According to Dr. Jenn Berman as posted here …
“Children’s birthday parties have become increasingly extravagant and parents report feeling tremendous pressure to create the “perfect party.” In a poll of 28,000 parents for Parenting Magazine, 82% of respondents reported that children’s birthday parties have become too over-the-top. The party industry for kids is stronger than it has ever been. Hallmark estimates that people spend over $600 million on kids’ cards, gift-wrap and party ware every year. Children today have come to expect entertainment, gift bags and expensive presents.”
According to Jean Chatzky as posted here …
“Keep credit cheerful and in check
The holidays are a great time to enjoy friends and loved ones, return to one’s spiritual foundation, and reflect on the year. Unfortunately, they’re also a time to rack up debt.
Did you know that some financial planners say holiday spending should be no more than 1.5 percent of your income for the year? That’s $750 for a $50,000 earner, and it includes everything from eggnog to airline tickets. If you haven’t been socking away cash throughout the year, try these tips to avoid going into debt this season.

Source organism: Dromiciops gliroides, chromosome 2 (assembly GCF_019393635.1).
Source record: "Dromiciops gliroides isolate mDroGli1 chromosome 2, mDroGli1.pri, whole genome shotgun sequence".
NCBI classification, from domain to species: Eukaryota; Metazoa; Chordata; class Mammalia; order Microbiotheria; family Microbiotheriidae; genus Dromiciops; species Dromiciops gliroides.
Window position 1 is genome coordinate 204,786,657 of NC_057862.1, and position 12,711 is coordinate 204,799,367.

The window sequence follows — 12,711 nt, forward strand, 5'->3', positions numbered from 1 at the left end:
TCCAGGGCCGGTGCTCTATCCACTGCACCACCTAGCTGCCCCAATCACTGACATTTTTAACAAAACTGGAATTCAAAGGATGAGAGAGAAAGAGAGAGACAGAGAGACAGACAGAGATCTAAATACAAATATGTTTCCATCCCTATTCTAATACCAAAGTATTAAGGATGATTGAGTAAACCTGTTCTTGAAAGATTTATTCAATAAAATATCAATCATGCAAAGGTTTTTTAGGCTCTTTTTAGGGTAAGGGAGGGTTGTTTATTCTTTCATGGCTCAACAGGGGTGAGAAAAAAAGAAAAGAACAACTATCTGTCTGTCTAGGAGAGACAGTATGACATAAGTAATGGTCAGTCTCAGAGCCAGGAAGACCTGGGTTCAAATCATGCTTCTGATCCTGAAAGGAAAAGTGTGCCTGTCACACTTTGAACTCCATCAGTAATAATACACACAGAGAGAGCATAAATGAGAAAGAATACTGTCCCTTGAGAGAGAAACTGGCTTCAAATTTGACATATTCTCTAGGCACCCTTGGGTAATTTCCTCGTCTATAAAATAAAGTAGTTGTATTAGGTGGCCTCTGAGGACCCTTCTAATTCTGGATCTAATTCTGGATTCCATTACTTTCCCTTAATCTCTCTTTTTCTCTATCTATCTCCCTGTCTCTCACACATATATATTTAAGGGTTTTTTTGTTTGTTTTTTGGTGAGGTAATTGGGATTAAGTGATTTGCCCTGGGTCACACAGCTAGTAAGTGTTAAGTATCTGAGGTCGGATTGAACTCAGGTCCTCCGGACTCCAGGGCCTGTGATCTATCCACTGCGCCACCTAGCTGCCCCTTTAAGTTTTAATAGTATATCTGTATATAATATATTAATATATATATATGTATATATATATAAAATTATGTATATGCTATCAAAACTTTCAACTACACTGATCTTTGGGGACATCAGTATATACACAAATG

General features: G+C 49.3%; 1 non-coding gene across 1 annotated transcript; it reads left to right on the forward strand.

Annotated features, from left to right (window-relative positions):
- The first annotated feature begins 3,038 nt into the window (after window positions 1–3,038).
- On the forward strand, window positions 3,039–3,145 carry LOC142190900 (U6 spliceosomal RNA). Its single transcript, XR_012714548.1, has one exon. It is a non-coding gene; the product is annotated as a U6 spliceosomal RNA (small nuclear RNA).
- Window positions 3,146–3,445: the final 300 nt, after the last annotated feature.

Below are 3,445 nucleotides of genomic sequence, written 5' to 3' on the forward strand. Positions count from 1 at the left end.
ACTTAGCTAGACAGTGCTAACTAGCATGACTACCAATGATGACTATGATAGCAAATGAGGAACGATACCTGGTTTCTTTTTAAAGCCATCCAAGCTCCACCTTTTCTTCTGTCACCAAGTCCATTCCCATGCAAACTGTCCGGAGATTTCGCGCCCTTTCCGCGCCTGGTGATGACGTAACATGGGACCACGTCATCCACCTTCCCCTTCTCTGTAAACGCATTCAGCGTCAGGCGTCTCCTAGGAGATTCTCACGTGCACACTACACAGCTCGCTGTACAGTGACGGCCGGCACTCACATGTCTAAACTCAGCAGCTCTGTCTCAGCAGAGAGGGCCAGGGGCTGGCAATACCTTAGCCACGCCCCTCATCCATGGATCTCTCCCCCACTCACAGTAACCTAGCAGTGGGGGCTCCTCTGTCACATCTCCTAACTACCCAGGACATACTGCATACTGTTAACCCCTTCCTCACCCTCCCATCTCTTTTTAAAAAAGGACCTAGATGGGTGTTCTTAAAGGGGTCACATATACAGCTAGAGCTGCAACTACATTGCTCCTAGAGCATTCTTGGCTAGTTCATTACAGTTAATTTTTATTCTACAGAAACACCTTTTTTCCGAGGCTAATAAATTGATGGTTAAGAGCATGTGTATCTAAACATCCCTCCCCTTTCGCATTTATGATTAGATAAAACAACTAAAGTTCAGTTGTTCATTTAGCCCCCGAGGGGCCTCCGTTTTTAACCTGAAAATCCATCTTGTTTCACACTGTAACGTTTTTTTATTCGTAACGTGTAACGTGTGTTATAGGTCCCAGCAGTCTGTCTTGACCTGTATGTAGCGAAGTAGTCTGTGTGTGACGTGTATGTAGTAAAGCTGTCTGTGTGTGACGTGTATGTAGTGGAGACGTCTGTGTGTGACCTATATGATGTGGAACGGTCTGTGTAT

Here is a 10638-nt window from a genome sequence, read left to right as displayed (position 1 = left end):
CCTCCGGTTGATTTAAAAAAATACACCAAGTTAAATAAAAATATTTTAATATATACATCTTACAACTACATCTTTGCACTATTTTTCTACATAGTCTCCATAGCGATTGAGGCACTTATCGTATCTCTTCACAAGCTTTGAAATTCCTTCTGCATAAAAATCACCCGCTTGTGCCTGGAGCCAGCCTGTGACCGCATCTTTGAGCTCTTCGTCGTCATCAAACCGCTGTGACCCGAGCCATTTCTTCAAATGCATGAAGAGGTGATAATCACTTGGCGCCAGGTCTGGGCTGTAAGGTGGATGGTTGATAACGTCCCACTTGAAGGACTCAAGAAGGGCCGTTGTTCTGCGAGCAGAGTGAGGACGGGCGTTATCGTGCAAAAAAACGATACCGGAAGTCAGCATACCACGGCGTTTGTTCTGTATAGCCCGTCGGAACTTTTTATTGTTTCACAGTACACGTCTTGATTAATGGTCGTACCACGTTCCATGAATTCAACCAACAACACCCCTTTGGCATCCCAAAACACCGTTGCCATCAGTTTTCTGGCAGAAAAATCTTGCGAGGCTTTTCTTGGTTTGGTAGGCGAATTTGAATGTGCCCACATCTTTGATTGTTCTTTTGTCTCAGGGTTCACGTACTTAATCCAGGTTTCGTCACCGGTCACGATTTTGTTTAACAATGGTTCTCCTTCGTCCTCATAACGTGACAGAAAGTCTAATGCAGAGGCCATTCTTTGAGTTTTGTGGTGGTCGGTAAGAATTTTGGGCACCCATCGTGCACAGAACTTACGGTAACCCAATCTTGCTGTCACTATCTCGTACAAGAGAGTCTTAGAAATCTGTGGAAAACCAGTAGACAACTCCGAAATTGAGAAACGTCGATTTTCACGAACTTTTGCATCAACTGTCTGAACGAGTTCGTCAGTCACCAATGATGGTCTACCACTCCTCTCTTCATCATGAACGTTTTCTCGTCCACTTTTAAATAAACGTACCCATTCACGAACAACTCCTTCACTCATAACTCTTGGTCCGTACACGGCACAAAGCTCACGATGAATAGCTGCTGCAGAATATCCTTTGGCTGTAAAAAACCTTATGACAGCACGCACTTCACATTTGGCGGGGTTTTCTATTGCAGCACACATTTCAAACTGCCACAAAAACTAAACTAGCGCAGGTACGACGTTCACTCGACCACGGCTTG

- Know your limits. How much can you afford? It’s important to decide ahead of time?not in the middle of a shopping trip. Take a look at last year’s statements to see how much you actually spent. (Want help? Use our Holiday Budget Calculator.)
- Break it down. Once you have a realistic total budget, it’s time to start your list. Write down all the expenses you expect to have, and be as specific as you can. (Sending out 50 cards is a lot more expensive than sending 10.) List each person you plan to buy a gift for, and estimate how much to spend for each of them. (Try using our Gift Registerand Budgeting Tool.)
- Spend smart. There’s no reason to feel like a Scrooge for being budget-conscious at the holidays. Chances are, many on your gift list also feel the pinch. Look for deals online. Make gifts at home. Plan your travel well in advance. Most importantly, remember the real reasons for the events you’re celebrating.
If you’re dreaming of a simpler holiday season, the resources here are just for you. Learn how you can celebrate this time of year without sacrificing your values, priorities, and financial goals.”